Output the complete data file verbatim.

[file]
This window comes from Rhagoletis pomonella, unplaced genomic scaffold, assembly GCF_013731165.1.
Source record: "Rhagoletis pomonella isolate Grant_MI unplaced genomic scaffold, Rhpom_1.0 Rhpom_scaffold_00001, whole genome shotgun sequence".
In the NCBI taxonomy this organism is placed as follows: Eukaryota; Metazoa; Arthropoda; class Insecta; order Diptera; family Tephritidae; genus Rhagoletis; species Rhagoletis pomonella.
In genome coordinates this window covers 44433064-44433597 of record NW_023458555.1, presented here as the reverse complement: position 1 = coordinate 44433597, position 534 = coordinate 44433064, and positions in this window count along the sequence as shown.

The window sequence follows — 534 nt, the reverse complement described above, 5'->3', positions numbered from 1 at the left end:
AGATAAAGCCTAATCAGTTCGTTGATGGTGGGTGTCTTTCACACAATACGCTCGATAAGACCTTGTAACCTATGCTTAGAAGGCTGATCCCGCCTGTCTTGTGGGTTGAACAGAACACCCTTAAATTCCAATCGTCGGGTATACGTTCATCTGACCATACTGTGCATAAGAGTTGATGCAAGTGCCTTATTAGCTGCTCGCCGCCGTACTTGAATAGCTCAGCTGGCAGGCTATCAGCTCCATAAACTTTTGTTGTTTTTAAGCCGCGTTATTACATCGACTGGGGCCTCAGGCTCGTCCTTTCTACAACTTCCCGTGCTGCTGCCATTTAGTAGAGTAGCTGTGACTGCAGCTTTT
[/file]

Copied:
This window comes from Rhagoletis pomonella, unplaced genomic scaffold, assembly GCF_013731165.1.
Source record: "Rhagoletis pomonella isolate Grant_MI unplaced genomic scaffold, Rhpom_1.0 Rhpom_scaffold_00001, whole genome shotgun sequence".
In the NCBI taxonomy this organism is placed as follows: Eukaryota; Metazoa; Arthropoda; class Insecta; order Diptera; family Tephritidae; genus Rhagoletis; species Rhagoletis pomonella.
In genome coordinates this window covers 44433064-44433597 of record NW_023458555.1, presented here as the reverse complement: position 1 = coordinate 44433597, position 534 = coordinate 44433064, and positions in this window count along the sequence as shown.

The window sequence follows — 534 nt, the reverse complement described above, 5'->3', positions numbered from 1 at the left end:
AGATAAAGCCTAATCAGTTCGTTGATGGTGGGTGTCTTTCACACAATACGCTCGATAAGACCTTGTAACCTATGCTTAGAAGGCTGATCCCGCCTGTCTTGTGGGTTGAACAGAACACCCTTAAATTCCAATCGTCGGGTATACGTTCATCTGACCATACTGTGCATAAGAGTTGATGCAAGTGCCTTATTAGCTGCTCGCCGCCGTACTTGAATAGCTCAGCTGGCAGGCTATCAGCTCCATAAACTTTTGTTGTTTTTAAGCCGCGTTATTACATCGACTGGGGCCTCAGGCTCGTCCTTTCTACAACTTCCCGTGCTGCTGCCATTTAGTAGAGTAGCTGTGACTGCAGCTTTT